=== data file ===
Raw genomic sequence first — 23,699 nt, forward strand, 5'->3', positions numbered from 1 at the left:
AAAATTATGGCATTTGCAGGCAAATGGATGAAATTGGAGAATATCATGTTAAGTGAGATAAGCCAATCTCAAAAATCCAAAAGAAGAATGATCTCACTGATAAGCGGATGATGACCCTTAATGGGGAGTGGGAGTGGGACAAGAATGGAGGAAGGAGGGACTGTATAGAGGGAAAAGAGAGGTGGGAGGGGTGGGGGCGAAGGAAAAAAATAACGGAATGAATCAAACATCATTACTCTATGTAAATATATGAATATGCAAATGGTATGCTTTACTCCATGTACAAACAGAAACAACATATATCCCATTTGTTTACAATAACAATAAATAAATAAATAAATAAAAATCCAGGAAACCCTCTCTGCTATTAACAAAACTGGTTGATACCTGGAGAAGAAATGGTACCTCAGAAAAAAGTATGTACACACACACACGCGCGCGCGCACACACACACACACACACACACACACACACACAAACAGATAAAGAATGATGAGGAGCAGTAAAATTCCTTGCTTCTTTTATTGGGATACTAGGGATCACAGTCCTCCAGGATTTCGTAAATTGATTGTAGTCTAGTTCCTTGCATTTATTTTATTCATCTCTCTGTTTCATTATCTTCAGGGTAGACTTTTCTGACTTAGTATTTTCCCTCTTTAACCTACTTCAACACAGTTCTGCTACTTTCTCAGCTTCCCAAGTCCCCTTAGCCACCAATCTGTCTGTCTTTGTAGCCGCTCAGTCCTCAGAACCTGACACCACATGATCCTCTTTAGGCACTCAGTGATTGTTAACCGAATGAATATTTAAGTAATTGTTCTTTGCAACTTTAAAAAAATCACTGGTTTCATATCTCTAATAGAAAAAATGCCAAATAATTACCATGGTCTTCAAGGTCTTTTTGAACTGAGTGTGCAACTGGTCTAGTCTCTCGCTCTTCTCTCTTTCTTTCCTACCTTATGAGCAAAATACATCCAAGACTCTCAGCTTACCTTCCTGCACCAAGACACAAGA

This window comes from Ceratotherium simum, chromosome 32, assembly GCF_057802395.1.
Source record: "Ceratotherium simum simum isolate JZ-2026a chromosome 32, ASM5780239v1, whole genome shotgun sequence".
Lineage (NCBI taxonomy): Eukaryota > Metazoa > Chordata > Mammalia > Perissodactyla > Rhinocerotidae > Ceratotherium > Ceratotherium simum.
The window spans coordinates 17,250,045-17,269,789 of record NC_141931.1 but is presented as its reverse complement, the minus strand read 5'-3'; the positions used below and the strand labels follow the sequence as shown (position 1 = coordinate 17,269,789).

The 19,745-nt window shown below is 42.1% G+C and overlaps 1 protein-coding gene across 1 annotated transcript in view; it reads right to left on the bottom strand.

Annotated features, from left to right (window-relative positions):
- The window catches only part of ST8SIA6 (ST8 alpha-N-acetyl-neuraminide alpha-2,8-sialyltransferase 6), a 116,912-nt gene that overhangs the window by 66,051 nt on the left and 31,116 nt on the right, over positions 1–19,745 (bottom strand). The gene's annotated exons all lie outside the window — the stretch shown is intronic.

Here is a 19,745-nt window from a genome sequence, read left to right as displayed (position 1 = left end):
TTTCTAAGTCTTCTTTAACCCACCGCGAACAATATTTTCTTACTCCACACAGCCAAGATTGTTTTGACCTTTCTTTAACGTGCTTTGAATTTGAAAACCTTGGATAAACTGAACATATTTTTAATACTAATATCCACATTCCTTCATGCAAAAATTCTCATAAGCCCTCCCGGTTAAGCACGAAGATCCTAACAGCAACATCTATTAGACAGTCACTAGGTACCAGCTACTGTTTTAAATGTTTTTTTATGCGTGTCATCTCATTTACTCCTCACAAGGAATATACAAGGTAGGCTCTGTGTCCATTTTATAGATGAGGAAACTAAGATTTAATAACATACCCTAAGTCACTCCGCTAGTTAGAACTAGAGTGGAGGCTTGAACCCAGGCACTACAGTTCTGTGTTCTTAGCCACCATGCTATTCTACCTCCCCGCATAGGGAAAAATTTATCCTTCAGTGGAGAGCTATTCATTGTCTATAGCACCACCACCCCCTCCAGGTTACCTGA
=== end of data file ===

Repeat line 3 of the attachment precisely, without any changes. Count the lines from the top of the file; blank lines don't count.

This window comes from Ceratotherium simum, chromosome 32, assembly GCF_057802395.1.